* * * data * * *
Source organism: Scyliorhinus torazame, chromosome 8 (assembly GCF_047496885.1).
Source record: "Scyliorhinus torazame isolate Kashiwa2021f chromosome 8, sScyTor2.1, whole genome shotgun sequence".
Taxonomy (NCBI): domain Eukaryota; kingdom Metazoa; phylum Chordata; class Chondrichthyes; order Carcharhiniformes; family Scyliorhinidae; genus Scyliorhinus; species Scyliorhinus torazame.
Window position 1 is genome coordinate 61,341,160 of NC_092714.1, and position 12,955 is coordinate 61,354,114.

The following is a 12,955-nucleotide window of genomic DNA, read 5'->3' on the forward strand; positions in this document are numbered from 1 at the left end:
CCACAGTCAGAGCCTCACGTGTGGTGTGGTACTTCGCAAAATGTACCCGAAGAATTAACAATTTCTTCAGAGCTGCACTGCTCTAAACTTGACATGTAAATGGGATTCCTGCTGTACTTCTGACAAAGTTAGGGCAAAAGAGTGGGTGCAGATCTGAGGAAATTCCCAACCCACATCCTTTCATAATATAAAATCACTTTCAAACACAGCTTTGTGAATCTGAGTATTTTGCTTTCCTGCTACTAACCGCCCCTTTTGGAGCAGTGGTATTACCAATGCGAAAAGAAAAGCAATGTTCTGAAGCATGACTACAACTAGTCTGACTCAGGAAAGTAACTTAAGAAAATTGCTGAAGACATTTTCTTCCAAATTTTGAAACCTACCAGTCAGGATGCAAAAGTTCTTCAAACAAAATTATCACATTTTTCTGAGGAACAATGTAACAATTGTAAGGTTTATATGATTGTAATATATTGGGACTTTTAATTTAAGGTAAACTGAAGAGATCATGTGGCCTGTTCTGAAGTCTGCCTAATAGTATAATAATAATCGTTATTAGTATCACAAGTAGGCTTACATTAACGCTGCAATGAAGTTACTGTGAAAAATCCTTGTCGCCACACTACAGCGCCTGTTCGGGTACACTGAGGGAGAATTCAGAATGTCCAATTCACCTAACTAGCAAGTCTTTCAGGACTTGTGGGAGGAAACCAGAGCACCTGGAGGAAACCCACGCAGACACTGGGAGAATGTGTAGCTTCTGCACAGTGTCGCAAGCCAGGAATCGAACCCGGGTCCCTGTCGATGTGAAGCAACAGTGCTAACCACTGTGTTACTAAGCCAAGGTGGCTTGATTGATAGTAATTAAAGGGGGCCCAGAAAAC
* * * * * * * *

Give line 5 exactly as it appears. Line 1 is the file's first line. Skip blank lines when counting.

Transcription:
The following is a 12,955-nucleotide window of genomic DNA, read 5'->3' on the forward strand; positions in this document are numbered from 1 at the left end: